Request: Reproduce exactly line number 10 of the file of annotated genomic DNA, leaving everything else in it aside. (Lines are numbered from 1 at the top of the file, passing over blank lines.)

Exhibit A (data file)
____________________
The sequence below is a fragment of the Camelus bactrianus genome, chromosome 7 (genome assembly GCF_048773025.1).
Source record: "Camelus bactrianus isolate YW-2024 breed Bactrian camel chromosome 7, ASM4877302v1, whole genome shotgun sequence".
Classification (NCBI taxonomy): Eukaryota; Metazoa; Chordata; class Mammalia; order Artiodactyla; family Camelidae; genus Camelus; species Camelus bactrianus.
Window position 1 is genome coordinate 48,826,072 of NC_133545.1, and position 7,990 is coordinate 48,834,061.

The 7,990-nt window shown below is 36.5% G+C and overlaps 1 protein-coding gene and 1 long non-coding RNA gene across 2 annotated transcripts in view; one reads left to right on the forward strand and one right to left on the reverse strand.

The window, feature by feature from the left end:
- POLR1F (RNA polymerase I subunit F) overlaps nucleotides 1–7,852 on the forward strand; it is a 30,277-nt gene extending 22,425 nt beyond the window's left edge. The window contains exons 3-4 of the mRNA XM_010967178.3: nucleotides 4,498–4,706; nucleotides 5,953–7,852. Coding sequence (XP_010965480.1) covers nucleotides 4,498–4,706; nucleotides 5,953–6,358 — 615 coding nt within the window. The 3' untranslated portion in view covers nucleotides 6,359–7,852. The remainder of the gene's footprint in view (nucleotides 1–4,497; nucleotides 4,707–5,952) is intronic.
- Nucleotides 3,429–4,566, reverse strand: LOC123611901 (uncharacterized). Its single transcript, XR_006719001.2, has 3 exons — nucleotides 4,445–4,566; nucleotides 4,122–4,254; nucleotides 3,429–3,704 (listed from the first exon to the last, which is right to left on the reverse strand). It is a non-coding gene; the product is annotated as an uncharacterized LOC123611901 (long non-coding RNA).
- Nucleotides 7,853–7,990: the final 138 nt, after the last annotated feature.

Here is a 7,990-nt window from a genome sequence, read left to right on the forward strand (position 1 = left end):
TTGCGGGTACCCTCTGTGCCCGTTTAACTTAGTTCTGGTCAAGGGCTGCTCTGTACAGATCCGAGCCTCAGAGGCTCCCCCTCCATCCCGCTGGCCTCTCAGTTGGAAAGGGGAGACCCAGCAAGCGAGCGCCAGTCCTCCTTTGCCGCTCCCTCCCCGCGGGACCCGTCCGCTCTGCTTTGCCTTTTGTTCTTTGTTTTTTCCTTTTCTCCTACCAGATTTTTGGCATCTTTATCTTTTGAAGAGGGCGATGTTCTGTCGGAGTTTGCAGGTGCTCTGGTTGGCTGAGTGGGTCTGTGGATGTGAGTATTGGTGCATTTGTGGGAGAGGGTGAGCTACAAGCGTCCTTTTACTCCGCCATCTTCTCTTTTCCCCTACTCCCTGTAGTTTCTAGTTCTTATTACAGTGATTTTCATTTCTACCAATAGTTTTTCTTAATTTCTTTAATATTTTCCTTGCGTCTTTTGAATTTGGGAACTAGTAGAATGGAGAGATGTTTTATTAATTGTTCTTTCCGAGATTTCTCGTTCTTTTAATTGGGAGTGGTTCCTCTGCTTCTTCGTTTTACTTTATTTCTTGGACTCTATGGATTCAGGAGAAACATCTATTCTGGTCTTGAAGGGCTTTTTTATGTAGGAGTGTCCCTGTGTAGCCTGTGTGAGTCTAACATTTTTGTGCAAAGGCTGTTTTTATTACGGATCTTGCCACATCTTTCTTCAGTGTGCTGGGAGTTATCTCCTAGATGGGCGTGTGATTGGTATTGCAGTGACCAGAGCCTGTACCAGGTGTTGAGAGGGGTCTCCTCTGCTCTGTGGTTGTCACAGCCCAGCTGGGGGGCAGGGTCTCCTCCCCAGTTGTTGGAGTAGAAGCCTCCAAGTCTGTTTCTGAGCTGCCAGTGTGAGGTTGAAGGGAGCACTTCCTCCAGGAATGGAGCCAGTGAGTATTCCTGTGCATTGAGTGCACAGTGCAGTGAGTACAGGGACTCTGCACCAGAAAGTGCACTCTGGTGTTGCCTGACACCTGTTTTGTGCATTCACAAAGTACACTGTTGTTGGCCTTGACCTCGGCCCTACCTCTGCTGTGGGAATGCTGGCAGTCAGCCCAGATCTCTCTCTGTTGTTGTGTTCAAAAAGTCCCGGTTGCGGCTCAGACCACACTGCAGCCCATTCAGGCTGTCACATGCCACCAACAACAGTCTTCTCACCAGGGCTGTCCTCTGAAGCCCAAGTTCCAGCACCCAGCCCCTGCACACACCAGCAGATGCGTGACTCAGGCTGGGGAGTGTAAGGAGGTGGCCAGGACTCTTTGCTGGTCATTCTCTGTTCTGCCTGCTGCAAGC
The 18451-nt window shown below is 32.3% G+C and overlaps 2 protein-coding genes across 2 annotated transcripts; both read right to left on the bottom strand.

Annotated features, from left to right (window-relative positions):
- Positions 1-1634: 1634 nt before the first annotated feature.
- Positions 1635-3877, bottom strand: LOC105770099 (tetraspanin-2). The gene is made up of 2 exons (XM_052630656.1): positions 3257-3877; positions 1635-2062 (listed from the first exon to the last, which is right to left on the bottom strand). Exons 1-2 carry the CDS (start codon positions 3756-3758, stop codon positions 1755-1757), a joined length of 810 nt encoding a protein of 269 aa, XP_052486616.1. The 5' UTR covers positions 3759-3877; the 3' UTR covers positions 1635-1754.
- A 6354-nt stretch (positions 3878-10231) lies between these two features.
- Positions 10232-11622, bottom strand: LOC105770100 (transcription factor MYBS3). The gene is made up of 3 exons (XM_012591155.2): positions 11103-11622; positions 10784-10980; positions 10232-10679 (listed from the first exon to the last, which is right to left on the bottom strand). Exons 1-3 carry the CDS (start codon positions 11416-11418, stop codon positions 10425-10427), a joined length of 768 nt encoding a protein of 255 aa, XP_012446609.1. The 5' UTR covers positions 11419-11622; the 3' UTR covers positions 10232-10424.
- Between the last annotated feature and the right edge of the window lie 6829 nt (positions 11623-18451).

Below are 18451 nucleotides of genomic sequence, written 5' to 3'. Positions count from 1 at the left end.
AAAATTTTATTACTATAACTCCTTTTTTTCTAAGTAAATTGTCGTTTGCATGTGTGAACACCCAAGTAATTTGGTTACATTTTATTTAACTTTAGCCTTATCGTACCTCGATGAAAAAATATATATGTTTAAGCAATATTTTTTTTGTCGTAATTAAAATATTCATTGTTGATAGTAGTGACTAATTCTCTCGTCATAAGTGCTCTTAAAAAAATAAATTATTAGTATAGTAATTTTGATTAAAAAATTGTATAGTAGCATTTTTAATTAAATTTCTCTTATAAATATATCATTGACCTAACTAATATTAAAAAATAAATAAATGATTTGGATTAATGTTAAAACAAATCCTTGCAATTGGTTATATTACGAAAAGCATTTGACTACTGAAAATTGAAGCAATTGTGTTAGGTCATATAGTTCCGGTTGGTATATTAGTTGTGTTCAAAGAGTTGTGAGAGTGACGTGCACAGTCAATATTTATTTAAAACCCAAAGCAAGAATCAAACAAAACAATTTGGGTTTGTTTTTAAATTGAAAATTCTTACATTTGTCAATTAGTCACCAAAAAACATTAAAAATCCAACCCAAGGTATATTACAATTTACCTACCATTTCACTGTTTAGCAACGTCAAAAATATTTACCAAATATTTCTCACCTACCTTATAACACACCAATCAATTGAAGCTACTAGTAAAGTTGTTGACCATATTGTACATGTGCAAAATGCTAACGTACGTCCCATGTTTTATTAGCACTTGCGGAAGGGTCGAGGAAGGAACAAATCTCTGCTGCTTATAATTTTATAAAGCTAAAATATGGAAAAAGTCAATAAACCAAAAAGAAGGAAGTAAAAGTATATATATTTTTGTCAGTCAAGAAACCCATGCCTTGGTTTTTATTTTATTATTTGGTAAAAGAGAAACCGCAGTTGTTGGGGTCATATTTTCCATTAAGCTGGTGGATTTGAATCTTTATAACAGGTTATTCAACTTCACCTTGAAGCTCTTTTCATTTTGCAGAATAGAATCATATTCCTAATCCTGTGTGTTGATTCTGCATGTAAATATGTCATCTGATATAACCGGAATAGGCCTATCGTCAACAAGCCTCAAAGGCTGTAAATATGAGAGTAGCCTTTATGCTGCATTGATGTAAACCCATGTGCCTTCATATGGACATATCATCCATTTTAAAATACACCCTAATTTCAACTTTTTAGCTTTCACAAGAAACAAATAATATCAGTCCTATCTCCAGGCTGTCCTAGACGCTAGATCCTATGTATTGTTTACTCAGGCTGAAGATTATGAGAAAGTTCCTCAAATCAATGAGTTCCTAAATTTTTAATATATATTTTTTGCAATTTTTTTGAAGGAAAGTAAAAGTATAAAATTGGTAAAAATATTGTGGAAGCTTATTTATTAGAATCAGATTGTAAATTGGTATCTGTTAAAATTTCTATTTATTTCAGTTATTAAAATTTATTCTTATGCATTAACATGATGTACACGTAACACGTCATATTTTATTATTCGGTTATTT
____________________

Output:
Here is a 7,990-nt window from a genome sequence, read left to right on the forward strand (position 1 = left end):